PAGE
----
In many parts of the world, it's easy to transfer money across international borders. For instance, the European Union's so-called "currency union" permits consumers and businesspeople alike to transfer euro-denominated sums between any of the union's member countries. Transfers from Lisbon to Berlin may occur just as often as transfers from Rome to Milan.
Currency transfers may be nearly as easy even in the absence of such currency unions. For instance, money can be transferred nearly instantaneously between the United States and dozens of other countries around the world. Many immigrants who work in the United States and Canada send a portion of their earnings to relatives who remain in their home countries. These individuals typically use money-transfer services like Western Union, MoneyGram and others to transfer these funds safely and effectively.
It's important to note that these transfer services are not identical to the "wire transfer" services that many banks employ. Whereas Western Union and other such outfits typically require individuals to procure hard cash before agreeing to make a transfer, the banks that perform wire transfers can do so using electronically-deposited funds.
It's also important to note that international money transfers between the United States and other countries are made easier by the fact that they're denominated in dollars. Since many international businesses and banks regularly accept dollar-denominated deposits, it's not difficult to find willing international recipients for such funds. The same is true with certain other currencies, including the euro and yen.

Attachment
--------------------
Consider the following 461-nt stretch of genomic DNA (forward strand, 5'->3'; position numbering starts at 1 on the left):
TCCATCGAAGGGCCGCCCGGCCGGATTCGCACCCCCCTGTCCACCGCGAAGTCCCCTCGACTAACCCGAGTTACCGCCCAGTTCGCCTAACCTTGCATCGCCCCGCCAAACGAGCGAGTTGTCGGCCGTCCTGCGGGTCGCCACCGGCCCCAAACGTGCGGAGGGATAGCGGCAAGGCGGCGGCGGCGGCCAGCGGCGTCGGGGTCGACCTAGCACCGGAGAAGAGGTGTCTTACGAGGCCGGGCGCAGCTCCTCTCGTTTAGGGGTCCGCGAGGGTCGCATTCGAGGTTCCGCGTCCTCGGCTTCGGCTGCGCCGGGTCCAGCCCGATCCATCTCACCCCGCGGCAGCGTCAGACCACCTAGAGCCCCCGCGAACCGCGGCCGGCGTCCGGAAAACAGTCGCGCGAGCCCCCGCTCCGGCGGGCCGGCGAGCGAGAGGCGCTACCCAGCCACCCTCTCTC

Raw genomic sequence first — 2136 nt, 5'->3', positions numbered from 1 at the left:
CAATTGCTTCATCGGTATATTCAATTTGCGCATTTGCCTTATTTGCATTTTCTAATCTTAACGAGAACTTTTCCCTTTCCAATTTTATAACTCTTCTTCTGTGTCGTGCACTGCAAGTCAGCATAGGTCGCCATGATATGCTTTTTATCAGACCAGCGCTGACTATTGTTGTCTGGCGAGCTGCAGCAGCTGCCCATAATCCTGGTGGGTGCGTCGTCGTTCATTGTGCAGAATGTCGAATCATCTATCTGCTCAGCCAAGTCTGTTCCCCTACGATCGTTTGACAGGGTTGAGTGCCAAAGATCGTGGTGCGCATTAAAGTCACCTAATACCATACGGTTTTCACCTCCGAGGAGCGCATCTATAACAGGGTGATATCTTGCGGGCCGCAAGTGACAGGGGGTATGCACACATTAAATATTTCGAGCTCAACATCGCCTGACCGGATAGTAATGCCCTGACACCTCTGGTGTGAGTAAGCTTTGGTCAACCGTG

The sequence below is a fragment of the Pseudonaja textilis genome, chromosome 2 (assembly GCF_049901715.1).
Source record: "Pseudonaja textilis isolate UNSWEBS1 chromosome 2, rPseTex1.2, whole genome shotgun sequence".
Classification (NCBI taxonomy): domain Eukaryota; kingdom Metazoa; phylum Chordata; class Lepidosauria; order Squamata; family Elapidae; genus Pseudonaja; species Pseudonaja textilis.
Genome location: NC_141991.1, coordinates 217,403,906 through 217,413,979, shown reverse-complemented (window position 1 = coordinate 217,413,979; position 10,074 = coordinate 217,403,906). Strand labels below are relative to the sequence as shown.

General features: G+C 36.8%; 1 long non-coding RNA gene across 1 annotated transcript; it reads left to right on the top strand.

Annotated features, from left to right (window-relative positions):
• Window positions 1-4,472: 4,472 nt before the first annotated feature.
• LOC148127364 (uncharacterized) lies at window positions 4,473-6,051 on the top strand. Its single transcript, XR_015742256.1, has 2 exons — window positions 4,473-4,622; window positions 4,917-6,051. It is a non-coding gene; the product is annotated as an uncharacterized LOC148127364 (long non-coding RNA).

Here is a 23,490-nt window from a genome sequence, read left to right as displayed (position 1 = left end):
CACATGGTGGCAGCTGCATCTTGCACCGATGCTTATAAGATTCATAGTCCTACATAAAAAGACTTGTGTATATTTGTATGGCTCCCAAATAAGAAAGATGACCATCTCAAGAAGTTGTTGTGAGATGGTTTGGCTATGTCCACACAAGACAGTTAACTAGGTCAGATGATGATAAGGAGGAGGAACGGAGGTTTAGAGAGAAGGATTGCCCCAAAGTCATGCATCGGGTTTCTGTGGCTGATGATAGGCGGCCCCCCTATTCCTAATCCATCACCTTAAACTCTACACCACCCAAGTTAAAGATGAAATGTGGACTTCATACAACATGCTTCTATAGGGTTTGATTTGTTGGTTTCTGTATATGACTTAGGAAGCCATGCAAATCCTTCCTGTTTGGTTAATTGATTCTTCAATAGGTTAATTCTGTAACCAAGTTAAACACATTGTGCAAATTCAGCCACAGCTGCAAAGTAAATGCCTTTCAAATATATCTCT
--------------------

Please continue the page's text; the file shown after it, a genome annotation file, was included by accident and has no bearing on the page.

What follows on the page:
On the other hand, money transfers between countries that lack strong currencies may be far more difficult. While the Indian rupee is heavily used on a regional basis, it lacks international heft and is rarely used outside of its home country. As such, businesses that are based in other countries have little incentive to accept it during the course of a money transfer. Anyone who wishes to send a sum of money from India to China may have to convert it into yuan before doing so. Such a conversion can be performed by a street-corner currency-changing service.
Certain Chinese laws and customs may make it difficult to transfer large sums of money into the country. If the transfer involves the equivalent of several thousand dollars or more, it may be difficult to execute. To complete a large money transfer, the individual who sends the money may need to "park" it in an international bank account before wiring it to an institution on the Chinese mainland.